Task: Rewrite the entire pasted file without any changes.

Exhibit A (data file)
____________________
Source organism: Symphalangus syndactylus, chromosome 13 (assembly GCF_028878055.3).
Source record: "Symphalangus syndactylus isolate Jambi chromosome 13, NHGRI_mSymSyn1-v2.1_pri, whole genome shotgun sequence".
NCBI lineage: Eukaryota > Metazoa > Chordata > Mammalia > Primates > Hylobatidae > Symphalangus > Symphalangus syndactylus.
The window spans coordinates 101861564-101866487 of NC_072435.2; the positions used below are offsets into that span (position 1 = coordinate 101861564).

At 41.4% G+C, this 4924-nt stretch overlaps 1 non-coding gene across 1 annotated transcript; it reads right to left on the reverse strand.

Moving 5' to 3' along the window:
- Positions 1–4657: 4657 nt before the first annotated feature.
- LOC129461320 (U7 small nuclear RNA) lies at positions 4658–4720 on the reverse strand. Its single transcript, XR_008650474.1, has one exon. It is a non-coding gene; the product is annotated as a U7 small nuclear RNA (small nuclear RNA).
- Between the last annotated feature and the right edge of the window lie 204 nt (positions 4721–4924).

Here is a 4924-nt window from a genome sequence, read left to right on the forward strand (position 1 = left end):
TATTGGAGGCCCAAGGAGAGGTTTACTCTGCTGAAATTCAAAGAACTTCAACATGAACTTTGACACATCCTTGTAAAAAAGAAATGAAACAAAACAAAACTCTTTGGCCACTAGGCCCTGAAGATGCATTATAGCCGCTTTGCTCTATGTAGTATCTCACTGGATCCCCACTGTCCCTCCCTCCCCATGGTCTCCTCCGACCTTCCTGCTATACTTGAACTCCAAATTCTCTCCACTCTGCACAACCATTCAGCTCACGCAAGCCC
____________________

Source organism: Symphalangus syndactylus, chromosome 13 (assembly GCF_028878055.3).
Source record: "Symphalangus syndactylus isolate Jambi chromosome 13, NHGRI_mSymSyn1-v2.1_pri, whole genome shotgun sequence".
NCBI lineage: Eukaryota > Metazoa > Chordata > Mammalia > Primates > Hylobatidae > Symphalangus > Symphalangus syndactylus.
The window spans coordinates 101861564-101866487 of NC_072435.2; the positions used below are offsets into that span (position 1 = coordinate 101861564).

At 41.4% G+C, this 4924-nt stretch overlaps 1 non-coding gene across 1 annotated transcript; it reads right to left on the reverse strand.

Moving 5' to 3' along the window:
- Positions 1–4657: 4657 nt before the first annotated feature.
- LOC129461320 (U7 small nuclear RNA) lies at positions 4658–4720 on the reverse strand. Its single transcript, XR_008650474.1, has one exon. It is a non-coding gene; the product is annotated as a U7 small nuclear RNA (small nuclear RNA).
- Between the last annotated feature and the right edge of the window lie 204 nt (positions 4721–4924).

Here is a 4924-nt window from a genome sequence, read left to right on the forward strand (position 1 = left end):
TATTGGAGGCCCAAGGAGAGGTTTACTCTGCTGAAATTCAAAGAACTTCAACATGAACTTTGACACATCCTTGTAAAAAAGAAATGAAACAAAACAAAACTCTTTGGCCACTAGGCCCTGAAGATGCATTATAGCCGCTTTGCTCTATGTAGTATCTCACTGGATCCCCACTGTCCCTCCCTCCCCATGGTCTCCTCCGACCTTCCTGCTATACTTGAACTCCAAATTCTCTCCACTCTGCACAACCATTCAGCTCACGCAAGCCC